Even if the student is ultimately able to reclaim the internship in the future, doing so comes at the expense of time, and as a college student at the edge between the bubble that is Oberlin and the daunting black hole that is the real world, time, and the time to gain early experience, means everything. Given more options and accessibility for internship funding, students would not have to scurry to find last-minute jobs who knows where or scavenge for little-known grants in order to snag exciting work opportunities.
While Oberlin does offer grants for students interested in interning off-campus, both Murphy and DeToma expressed dismay with the inaccessibility and lack of advertising for such financial aid. “The Career Center and the employers were incredibly late with getting back to us about [financing] rejections or offers and did not push the deadline for submitting our forms,” said DeToma. “There are few grants available, but they were only emailed about once, and only to those who applied for internships. [Some students] probably didn’t even bother to apply because they didn’t know there were opportunities for funding.”
The ironic traffic jam of financing internships creates a mess that affects everyone at Oberlin. It’s unfortunate that at an institution of higher education that attempts to provide all of the necessary tools to enter the workforce, students who cannot readily afford the inherent costs in interning spend much more time trying to figure out how to afford the opportunities sitting in front of them while others are free to take the fast lane. The question I ask myself is: Why can’t everyone take the fast lane, and what resources are necessary to allow all students to access the same opportunities?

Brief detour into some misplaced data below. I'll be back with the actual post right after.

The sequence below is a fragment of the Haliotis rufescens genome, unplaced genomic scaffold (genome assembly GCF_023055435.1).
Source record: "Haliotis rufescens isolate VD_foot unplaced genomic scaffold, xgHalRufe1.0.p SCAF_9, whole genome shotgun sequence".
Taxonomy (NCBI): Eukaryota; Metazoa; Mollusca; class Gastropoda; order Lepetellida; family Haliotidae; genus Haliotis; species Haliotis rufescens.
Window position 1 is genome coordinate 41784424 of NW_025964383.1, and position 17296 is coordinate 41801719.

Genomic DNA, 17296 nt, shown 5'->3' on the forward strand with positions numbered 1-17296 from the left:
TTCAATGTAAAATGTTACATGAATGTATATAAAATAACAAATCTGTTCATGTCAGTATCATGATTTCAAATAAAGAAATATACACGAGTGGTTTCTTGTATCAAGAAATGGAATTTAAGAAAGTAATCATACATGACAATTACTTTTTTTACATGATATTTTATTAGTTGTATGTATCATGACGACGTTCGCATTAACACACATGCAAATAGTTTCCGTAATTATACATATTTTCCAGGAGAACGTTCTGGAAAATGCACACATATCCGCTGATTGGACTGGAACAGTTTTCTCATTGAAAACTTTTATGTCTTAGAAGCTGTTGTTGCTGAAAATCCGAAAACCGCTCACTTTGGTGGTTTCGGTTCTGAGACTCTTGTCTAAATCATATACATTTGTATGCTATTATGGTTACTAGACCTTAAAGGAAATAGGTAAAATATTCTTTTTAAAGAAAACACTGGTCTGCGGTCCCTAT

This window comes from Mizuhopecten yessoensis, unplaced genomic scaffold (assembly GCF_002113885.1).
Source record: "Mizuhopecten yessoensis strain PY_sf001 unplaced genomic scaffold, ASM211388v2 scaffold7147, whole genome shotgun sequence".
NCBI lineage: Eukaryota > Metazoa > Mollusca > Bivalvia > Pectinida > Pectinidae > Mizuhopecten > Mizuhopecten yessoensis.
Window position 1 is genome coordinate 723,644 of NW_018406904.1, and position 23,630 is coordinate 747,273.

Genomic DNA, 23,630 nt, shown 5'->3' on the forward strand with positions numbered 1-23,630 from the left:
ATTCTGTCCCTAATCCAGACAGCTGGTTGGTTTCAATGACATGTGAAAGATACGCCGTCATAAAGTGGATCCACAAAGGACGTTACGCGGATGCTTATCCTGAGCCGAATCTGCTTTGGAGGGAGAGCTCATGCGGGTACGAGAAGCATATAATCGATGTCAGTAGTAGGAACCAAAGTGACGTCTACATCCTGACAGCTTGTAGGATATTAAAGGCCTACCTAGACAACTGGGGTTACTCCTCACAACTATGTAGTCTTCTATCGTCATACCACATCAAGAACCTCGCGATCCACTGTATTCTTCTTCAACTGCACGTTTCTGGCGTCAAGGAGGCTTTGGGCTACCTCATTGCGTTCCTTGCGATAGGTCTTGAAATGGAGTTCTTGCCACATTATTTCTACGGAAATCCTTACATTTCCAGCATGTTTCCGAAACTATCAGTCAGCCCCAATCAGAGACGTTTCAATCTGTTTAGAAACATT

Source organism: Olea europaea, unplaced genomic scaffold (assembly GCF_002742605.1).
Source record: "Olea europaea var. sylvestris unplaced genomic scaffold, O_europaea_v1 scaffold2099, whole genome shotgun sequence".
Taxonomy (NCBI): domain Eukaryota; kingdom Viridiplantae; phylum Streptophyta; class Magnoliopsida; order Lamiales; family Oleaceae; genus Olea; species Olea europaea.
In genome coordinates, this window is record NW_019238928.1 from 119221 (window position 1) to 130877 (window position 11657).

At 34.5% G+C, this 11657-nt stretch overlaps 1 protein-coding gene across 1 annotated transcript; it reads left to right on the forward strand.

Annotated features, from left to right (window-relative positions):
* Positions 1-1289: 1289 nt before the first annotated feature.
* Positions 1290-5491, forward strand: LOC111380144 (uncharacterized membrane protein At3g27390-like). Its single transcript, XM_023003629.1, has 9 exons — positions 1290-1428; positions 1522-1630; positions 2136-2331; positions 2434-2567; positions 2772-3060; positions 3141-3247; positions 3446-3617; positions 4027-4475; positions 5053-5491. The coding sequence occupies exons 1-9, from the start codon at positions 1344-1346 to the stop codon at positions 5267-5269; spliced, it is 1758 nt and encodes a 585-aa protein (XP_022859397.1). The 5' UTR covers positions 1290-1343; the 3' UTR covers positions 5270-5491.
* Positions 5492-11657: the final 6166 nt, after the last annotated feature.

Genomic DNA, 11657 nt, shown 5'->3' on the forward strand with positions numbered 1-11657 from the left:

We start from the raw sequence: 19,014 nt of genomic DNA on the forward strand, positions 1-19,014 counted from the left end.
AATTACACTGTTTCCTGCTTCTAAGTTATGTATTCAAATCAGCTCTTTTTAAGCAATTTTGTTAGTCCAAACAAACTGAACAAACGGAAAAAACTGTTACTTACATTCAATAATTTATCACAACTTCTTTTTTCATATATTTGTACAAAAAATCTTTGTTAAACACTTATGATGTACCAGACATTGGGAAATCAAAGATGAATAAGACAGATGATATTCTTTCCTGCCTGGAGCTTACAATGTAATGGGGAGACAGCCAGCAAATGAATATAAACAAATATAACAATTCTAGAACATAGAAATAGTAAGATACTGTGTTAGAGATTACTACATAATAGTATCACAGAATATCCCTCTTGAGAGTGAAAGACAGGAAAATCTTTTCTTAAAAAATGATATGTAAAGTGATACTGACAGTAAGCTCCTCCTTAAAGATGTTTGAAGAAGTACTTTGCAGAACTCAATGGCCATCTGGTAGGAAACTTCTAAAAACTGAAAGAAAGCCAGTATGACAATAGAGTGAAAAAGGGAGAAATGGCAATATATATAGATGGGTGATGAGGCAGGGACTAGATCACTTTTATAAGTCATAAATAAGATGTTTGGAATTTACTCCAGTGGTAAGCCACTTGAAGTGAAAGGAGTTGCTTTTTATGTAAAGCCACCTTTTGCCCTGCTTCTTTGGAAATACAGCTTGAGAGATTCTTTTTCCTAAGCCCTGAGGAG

There has certainly been talk of Winter Term funds that existed in the past, but it irks me that these efforts have not gained institutional recognition. Ultimately, while the administration does clearly provide some opportunities to receive funding, it needs to devise a more effective way to communicate what opportunities are available for financing internships, and it must work with students to create more of them.